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Advocates push for program to 'interrupt' gun violence in Grand Rapids. Here's how it works.

The Cure Violence Global model treats community violence as a public health issue.

GRAND RAPIDS, Michigan — As city leaders plead for an end to gun violence, some in Grand Rapids are continuing their call for the implementation of an evidence-based approach to prevent violent crime. 

The city first started considering Cure Violence Global (CVG) in 2012, when a group of representatives from Grand Rapids visited a site in Chicago to learn more about the program that treats community violence like a public health issue. 

It’s a model that’s been used in cities of varying sizes throughout the country, even in other countries, and worked successfully in many places to aid in the prevention of gun violence. The Chicago-based program founded by Dr. Gary Slutkin, an epidemiologist who formerly worked for the World Health Organization, functions separate of local law enforcement. 

The program involves employing teams of ‘violence interrupters’ and outreach workers, who come directly from the communities they serve and often have histories that include violence.

“The people we hire were once a part of the problem and now they are seen as a part of the solution, which goes a long way with individuals in the streets,” said CVG global trainer Marcus McAllister, who started as a 'violence interrupter' about 17 years ago in a suburb of Chicago.

CVG trains local staff members to do the following: detect and interrupt conflict, identify and treat the highest risk and change social norms. The team utilizes crime data to inform its approach and determine target areas.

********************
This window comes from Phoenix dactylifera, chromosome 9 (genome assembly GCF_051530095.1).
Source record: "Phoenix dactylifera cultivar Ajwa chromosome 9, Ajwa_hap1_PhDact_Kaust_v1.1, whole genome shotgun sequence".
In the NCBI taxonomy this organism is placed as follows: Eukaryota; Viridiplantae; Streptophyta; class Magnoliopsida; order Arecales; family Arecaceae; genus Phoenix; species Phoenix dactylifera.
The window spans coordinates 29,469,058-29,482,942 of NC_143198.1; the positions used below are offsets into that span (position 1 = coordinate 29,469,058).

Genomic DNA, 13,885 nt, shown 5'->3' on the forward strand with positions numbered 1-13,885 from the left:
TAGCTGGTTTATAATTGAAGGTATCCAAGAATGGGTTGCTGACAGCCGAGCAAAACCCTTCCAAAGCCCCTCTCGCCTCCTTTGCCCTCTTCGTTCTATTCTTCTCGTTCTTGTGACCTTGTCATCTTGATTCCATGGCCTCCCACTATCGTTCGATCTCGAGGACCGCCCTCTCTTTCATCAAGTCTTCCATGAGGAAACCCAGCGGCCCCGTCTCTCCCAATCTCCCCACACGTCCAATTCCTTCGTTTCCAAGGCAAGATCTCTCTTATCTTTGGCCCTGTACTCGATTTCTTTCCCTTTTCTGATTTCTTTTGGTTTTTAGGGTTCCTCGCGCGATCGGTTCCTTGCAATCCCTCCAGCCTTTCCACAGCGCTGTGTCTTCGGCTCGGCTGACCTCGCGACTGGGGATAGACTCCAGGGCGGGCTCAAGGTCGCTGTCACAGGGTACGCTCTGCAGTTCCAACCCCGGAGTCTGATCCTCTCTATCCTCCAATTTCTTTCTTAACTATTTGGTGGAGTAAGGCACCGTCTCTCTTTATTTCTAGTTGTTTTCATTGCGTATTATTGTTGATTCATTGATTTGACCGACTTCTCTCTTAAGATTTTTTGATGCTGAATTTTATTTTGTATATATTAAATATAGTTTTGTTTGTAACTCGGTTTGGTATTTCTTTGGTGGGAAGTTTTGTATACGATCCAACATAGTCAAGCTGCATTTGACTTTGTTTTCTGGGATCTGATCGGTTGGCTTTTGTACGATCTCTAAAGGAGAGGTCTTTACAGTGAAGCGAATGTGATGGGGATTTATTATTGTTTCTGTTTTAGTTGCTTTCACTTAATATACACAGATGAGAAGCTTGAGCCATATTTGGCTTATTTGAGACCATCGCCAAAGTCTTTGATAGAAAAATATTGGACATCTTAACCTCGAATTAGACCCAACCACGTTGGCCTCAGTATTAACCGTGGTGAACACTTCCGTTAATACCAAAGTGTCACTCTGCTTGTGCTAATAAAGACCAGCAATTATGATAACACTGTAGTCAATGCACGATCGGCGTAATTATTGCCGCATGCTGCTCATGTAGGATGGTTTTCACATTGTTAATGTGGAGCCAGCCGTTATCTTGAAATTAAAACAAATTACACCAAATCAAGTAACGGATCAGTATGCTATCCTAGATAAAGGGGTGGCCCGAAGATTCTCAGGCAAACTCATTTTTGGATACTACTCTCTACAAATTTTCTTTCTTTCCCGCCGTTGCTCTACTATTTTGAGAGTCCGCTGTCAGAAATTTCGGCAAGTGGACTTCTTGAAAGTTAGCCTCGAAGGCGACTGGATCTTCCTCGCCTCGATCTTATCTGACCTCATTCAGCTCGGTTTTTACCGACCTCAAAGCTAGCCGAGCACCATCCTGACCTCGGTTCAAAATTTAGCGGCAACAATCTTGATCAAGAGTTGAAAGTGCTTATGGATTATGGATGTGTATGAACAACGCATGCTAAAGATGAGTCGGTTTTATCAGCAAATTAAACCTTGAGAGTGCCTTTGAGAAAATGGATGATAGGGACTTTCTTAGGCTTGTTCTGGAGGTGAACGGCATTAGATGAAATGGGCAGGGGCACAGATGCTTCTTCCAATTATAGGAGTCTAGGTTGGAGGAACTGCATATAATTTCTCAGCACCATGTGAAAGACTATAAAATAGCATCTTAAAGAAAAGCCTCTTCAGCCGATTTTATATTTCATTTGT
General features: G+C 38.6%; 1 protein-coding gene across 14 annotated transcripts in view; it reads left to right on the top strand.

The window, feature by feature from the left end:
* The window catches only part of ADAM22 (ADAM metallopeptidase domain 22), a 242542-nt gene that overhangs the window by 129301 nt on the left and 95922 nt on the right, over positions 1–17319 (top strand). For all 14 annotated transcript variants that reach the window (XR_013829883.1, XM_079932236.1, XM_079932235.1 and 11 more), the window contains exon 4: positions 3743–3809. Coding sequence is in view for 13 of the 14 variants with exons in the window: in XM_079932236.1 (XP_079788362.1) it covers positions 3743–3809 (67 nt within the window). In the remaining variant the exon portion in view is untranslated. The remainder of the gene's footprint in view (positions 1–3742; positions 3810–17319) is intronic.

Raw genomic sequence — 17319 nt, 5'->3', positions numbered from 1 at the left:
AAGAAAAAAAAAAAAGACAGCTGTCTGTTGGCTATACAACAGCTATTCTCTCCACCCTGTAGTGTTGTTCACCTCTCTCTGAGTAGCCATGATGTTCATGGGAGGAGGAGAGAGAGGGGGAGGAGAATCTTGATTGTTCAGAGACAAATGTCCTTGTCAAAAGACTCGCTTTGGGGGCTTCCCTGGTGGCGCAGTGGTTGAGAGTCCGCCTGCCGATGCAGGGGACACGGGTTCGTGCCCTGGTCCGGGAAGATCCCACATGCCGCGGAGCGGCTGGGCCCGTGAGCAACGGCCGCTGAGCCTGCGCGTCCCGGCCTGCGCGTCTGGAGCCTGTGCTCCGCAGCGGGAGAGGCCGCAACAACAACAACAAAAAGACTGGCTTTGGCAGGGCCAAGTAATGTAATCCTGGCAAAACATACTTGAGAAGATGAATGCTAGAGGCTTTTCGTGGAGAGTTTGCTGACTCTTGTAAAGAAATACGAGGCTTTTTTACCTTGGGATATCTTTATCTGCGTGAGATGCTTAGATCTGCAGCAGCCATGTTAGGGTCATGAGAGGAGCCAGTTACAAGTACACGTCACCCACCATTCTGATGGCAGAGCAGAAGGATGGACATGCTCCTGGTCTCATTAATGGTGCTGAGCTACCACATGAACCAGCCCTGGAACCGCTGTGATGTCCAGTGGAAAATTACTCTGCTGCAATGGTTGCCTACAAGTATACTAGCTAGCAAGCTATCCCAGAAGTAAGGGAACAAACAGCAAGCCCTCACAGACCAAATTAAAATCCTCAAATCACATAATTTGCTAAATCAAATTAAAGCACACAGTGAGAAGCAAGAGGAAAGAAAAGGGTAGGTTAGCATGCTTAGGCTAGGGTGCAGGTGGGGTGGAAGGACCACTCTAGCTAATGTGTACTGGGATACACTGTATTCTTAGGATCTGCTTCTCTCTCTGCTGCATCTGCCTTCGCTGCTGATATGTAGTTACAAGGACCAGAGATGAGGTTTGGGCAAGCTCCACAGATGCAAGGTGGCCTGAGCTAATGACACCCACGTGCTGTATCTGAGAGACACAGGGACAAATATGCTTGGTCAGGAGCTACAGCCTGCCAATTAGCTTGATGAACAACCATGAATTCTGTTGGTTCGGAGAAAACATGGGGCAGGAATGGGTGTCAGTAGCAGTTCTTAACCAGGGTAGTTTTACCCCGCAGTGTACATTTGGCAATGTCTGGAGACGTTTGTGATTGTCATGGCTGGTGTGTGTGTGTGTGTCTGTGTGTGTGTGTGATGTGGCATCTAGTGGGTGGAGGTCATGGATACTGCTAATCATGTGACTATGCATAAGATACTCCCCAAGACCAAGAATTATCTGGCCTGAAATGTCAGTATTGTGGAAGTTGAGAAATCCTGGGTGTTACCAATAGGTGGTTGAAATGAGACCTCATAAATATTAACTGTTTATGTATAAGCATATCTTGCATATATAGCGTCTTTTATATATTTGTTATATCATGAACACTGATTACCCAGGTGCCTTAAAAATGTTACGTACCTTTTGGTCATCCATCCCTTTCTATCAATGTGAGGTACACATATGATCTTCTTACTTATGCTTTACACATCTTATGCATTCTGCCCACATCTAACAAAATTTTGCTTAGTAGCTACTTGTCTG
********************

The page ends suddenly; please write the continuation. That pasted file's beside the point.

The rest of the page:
It’s a model that makes sense to JD Chapman Jr., executive director of Realism is Loyalty, a local nonprofit that mentors at-risk youth. In a year where there’s already been 20 homicides and 13 of those gun-related, Chapman, who has advocated for bringing the program to Grand Rapids for several years now, says time is once again of the essence.

“Violence has ripped this community apart for years and it hasn’t really been addressed,” said Chapman, who has attended CVG trainings and acted as a guide during a 2018 CVG assessment of the city.

Within City Hall, Second Ward City Commissioner Joe Jones is the primary advocate for bringing CVG to the city, and he said he’s optimistic that could happen soon.

“It's closer now to reality than ever before. I've personally taken it upon myself to try to find resources to support the implementation of Cure Violence,” Jones said.

Those resources are largely outside of City Hall. The program is estimated to cost about $750,000 per year, which includes salaries for seven employees, training and ongoing technical supports from CVG and evaluations performed by a local university. CVG typically contracts with cities for at least three years of implementation. 

City Manager Mark Washington earmarked $75,000 in this year’s budget for an evidence-based crime prevention program like CVG. The city said the police department's strategic plan to be released on Aug. 11 will help inform how those dollars are spent. Jones said he expects that the money will go toward Cure Violence.